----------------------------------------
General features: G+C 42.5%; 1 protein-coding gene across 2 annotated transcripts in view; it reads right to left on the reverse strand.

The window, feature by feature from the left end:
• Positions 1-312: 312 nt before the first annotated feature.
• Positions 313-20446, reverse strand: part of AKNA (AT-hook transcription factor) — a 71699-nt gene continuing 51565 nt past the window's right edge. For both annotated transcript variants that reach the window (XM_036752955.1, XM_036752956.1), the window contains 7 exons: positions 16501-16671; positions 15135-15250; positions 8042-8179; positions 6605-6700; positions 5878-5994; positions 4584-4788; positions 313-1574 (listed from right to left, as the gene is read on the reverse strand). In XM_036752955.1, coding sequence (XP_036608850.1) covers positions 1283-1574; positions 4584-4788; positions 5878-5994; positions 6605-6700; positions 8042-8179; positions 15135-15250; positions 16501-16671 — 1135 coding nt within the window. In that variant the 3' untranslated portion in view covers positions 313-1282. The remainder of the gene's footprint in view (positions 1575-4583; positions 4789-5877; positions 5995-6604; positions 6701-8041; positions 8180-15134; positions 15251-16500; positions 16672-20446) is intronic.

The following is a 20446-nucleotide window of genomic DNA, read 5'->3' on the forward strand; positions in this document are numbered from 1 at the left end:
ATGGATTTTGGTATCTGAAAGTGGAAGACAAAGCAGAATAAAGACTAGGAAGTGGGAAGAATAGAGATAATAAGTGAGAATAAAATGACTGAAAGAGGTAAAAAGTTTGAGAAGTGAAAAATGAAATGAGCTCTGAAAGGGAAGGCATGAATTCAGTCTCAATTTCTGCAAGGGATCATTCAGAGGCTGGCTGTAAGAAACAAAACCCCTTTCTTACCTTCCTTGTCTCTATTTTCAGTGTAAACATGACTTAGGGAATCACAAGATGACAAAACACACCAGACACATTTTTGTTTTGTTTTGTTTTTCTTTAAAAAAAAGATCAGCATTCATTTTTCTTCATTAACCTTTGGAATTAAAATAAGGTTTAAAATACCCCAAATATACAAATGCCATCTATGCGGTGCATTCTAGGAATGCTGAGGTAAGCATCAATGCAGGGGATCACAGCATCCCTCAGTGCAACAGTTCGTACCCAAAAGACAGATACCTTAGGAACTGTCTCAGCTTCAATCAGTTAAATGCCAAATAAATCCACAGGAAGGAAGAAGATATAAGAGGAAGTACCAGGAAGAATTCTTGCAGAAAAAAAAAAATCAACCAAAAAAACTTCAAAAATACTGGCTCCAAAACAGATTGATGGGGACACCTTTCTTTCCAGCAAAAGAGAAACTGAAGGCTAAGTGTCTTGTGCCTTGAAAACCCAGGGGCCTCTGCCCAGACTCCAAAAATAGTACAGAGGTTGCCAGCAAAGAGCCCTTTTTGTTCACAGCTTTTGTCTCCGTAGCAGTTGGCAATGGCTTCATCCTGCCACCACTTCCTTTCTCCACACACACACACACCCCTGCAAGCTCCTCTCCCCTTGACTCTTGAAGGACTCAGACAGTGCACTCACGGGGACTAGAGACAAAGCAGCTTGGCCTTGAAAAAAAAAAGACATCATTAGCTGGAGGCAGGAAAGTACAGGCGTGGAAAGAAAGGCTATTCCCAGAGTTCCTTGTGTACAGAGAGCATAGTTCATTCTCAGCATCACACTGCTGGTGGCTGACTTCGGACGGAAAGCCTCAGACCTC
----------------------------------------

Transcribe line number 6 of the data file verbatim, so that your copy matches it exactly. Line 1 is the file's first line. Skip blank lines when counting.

ATGGATTTTGGTATCTGAAAGTGGAAGACAAAGCAGAATAAAGACTAGGAAGTGGGAAGAATAGAGATAATAAGTGAGAATAAAATGACTGAAAGAGGTAAAAAGTTTGAGAAGTGAAAAATGAAATGAGCTCTGAAAGGGAAGGCATGAATTCAGTCTCAATTTCTGCAAGGGATCATTCAGAGGCTGGCTGTAAGAAACAAAACCCCTTTCTTACCTTCCTTGTCTCTATTTTCAGTGTAAACATGACTTAGGGAATCACAAGATGACAAAACACACCAGACACATTTTTGTTTTGTTTTGTTTTTCTTTAAAAAAAAGATCAGCATTCATTTTTCTTCATTAACCTTTGGAATTAAAATAAGGTTTAAAATACCCCAAATATACAAATGCCATCTATGCGGTGCATTCTAGGAATGCTGAGGTAAGCATCAATGCAGGGGATCACAGCATCCCTCAGTGCAACAGTTCGTACCCAAAAGACAGATACCTTAGGAACTGTCTCAGCTTCAATCAGTTAAATGCCAAATAAATCCACAGGAAGGAAGAAGATATAAGAGGAAGTACCAGGAAGAATTCTTGCAGAAAAAAAAAAATCAACCAAAAAAACTTCAAAAATACTGGCTCCAAAACAGATTGATGGGGACACCTTTCTTTCCAGCAAAAGAGAAACTGAAGGCTAAGTGTCTTGTGCCTTGAAAACCCAGGGGCCTCTGCCCAGACTCCAAAAATAGTACAGAGGTTGCCAGCAAAGAGCCCTTTTTGTTCACAGCTTTTGTCTCCGTAGCAGTTGGCAATGGCTTCATCCTGCCACCACTTCCTTTCTCCACACACACACACACCCCTGCAAGCTCCTCTCCCCTTGACTCTTGAAGGACTCAGACAGTGCACTCACGGGGACTAGAGACAAAGCAGCTTGGCCTTGAAAAAAAAAAGACATCATTAGCTGGAGGCAGGAAAGTACAGGCGTGGAAAGAAAGGCTATTCCCAGAGTTCCTTGTGTACAGAGAGCATAGTTCATTCTCAGCATCACACTGCTGGTGGCTGACTTCGGACGGAAAGCCTCAGACCTC